DemDaily: Countdown to California
June 2, 2022
Next Tuesday, June 7, California will hold its primary elections, along with six other states: Iowa, Mississippi, Montana, New Jersey, New Mexico, and South Dakota.
As the nation's most populous state, California has the largest Congressional delegation, with 52 US House representatives and two US Senators. In the Golden State, where Democrats outnumber Republicans by two to one, and which Joe Biden won by 30% in 2020, all statewide elected offices are currently held by Democrats.
Democrats currently hold 42 seats to the GOP's 10. There is one vacancy, in California's current 22nd Congressional District.
|California uses a nonpartisan blanket primary system, also known as a "jungle primary," where all candidates, regardless of party affiliation, run against each other. The top two vote-getters advance to the general election.|
Races To Watch
US SENATE: In the US Senate contest, voters will cast their ballots in two elections in the June 7 primaries for the same seat.
1) The first is for a special primary election to fulfill the remaining term of former Senator Kamala Harris, who vacated the seat to become Vice President. The winner of the special general election on November 8 will serve through the remainder of the 117th Congress, which ends January 3, 2023.
Former California Secretary of State Alex Padilla (D), who was appointed by Governor Gavin Newsom (D) as interim US Senator on December 22, 2020, has been representing the Golden State in the seat.
2) The second, regularly scheduled June 7 primary will be to select the top two candidates to run in the November 8 general election for a new, full six-year term, beginning with the 118th United States Congress on January 3, 2023.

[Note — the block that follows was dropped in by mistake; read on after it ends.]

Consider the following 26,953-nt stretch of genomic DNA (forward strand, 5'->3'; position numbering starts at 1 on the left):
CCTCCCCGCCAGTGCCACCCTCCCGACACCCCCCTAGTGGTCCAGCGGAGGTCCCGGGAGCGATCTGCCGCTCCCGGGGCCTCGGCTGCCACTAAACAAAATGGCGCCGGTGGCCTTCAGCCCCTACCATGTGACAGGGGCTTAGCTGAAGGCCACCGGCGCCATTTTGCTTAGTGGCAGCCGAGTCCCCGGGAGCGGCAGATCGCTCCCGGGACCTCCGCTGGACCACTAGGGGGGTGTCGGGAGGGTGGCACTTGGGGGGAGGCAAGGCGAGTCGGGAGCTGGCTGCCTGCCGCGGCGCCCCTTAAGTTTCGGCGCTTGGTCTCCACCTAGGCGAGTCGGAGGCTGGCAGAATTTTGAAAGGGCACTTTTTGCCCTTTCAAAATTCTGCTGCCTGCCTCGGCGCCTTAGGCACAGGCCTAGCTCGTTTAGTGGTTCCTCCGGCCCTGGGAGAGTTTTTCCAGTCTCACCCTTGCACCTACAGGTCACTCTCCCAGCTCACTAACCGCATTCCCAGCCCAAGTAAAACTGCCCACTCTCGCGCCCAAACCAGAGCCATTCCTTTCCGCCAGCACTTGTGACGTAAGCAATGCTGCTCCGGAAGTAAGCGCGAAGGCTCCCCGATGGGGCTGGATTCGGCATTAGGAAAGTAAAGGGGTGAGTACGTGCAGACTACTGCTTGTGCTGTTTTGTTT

All told, six Democrats, 10 Republicans, and seven other candidates are running for US Senate, eight of which are on the ballot for both Senate elections. Padilla, who is running in both the special and the regular primary, is heavily favored to win both elections.
GOVERNOR: In the gubernatorial contest, first-term Governor Gavin Newsom, who was elected in 2018 with a landslide 62% of the vote, is running for reelection.
Although Newsom is facing over two dozen primary opponents, the incumbent is considered unbeatable. This was underscored by the resounding rejection of 62% of the voters in an election attempt to recall Gavin last September.
None of the major candidates who sought to replace Newsom in the recall election are running again. The most likely candidate to win the number two slot to advance to the general election are California GOP-endorsed State Senator Brian Dahle.
ATTORNEY GENERAL: Incumbent Rob Bonta (D), who was appointed to the position in March of 2021 after former AG Xavier Becerra was tapped for Biden's cabinet, is facing four challengers.
In the competitive primary, Republican former US Attorney Nathan Hockman and Sacramento County District Attorney Anne Marie Schubert, who is running as an independent, are the top contenders for the number two slot to advance to the general election.